Parents fight losing battle

Published 12:08 am Sunday, May 18, 2008

NATCHEZ — When it was announced in March that grades one through four of Holy Family Catholic School would be closing, parents were incensed, but not ready to give up.

The Parent Teacher Association asked the Catholic Diocese of Jackson to take a second look, and the PTA even proposed some ideas of their own.

But with commencement ceremonies scheduled for May 23, the realization that the four grades won’t be returning has become all too clear.

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The archbishop of the diocese composed a letter to school representatives listing a myriad of reasons as to why the school would be closed.

The letter said the concerns for Holy Family had been accumulating since the 90s, including decreased enrollment, the decrease of teaching sisters, unpaid tuition and debt incurred by the school.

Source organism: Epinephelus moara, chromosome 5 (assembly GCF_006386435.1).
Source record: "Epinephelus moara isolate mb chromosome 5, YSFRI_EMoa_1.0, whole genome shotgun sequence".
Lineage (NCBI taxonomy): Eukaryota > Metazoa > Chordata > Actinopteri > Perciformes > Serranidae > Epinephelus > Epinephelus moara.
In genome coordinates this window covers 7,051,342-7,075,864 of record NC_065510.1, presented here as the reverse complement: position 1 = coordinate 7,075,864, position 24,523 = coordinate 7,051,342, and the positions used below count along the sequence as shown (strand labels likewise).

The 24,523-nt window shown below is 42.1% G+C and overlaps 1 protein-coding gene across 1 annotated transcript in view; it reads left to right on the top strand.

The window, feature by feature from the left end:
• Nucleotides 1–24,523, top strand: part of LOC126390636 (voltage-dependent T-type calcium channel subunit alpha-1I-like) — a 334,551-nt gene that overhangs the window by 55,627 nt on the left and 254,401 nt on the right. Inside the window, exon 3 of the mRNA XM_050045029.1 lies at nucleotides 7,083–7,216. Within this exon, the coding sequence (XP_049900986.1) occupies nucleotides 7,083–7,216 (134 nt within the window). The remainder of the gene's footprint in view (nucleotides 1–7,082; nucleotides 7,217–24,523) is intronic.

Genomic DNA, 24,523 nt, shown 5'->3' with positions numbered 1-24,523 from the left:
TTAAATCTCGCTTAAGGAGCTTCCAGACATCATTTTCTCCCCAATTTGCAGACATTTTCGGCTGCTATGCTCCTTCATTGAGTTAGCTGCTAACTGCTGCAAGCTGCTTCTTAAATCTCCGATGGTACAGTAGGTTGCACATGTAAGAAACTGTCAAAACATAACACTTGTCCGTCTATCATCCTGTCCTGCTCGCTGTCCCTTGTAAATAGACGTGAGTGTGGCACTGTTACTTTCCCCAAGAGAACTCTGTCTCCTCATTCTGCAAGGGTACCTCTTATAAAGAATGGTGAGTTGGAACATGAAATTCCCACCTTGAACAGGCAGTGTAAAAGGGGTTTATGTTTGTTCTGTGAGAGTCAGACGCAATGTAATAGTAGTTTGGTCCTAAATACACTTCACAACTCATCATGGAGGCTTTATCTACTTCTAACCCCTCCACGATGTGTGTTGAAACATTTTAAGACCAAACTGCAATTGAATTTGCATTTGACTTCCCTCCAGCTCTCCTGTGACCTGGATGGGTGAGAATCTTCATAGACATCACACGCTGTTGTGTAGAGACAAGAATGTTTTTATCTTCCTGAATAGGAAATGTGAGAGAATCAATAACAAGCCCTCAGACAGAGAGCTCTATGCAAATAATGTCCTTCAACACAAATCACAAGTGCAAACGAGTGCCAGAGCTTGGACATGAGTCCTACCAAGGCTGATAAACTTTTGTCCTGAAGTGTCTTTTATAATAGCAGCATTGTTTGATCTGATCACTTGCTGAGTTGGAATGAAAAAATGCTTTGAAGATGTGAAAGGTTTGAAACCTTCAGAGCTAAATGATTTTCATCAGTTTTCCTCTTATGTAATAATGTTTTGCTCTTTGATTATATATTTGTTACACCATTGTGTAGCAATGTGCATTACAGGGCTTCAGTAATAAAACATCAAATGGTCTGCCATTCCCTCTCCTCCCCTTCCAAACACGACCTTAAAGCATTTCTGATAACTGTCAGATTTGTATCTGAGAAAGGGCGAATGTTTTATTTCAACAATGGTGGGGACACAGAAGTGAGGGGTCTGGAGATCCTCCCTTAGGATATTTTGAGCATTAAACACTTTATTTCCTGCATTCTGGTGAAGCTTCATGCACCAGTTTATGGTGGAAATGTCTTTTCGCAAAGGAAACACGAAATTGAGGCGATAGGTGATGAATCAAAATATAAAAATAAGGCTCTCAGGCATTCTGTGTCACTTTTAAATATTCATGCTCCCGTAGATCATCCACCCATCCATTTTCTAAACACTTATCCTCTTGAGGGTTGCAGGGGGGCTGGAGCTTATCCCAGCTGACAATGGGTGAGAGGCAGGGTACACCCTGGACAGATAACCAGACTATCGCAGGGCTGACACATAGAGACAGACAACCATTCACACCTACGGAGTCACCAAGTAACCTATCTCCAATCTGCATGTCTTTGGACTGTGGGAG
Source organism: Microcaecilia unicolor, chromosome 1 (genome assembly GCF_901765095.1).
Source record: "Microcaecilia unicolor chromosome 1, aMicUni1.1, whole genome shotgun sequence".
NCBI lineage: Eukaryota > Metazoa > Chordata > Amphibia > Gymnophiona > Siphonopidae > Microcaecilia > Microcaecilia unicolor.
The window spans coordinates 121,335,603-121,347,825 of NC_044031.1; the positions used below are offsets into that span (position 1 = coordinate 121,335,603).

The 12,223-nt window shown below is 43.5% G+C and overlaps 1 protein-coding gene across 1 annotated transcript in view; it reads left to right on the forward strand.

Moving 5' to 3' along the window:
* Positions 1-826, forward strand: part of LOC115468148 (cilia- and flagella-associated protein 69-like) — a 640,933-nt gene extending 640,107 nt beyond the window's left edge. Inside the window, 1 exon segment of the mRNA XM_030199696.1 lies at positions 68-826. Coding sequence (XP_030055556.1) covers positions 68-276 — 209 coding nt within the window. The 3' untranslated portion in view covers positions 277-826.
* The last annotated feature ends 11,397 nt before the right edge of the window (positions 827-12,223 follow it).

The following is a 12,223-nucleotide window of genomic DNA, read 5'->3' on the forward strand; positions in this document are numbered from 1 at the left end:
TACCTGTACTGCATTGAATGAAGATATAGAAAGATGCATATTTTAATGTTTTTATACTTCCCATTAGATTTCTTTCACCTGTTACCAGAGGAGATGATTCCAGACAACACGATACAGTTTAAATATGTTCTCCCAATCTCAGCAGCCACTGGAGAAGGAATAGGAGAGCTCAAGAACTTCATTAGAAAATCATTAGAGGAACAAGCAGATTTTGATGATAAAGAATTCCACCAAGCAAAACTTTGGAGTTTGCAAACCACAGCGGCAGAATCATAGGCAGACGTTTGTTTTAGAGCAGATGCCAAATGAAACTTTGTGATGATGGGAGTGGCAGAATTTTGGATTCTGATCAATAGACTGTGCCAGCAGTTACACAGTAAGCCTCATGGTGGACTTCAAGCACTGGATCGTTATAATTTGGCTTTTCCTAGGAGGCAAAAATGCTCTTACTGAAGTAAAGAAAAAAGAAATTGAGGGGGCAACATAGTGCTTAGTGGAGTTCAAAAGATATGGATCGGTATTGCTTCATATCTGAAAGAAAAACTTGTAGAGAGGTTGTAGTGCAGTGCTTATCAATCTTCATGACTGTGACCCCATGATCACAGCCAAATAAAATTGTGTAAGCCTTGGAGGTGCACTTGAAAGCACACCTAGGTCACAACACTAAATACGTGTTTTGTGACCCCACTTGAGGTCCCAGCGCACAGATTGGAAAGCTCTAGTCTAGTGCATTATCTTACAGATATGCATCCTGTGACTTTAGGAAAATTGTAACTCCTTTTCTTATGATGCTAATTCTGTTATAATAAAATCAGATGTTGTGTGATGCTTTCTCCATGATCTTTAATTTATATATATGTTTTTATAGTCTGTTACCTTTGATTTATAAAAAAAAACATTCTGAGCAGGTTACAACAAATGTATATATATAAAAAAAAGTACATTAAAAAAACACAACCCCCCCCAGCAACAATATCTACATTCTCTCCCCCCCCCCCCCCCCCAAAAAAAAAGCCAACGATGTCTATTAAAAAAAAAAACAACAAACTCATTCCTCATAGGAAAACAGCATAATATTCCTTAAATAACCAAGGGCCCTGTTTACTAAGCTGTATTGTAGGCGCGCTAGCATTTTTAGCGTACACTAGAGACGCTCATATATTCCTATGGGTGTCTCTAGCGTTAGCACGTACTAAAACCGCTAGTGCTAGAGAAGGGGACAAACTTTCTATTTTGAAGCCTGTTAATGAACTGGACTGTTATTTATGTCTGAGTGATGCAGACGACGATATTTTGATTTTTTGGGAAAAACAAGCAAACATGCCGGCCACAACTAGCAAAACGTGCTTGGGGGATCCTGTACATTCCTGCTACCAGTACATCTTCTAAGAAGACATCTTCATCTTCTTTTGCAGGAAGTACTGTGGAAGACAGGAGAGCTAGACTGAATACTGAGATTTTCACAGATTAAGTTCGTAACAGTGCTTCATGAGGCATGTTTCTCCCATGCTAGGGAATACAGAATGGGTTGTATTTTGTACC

One of the first concerns the PTA tried to tackle in order to keep the school open was enrollment.

PTA member Margaret Kafperski said in trying to keep the school open, the PTA worked to leap the hurdles she felt the diocese set before them.

Kafperski said the PTA was upset that the diocese’s enrollment minimum seemed to be a moving target. At one point, she said, the goal was 15 per grade. The school met the requirement, but it was soon changed to 17, then to 20.

“It was never good enough,” Kafperski said.

PTA member Cynthia Williams agreed that whenever a goal was met, the diocese would raise the bar.

“Every meeting we would go to it was something different,” she said.

As far as paying back the $73,000 the school owed the diocese, Williams said they had enough money pledged by people to pay it all back.

“When (the diocese) found out we had come up with the money, even though that was done, they still did not agree to let the grades stay open,” she said.

Some of the parents said the removal of the grades really isn’t about money.

“We will never really know the reasoning,” Kafperski’s said.

The grades left at Holy Family are preschool and kindergarten levels.

Registration is still continuing for those grade levels and as of Friday afternoon, 87 children had registered. Representative from the diocese said they would not comment.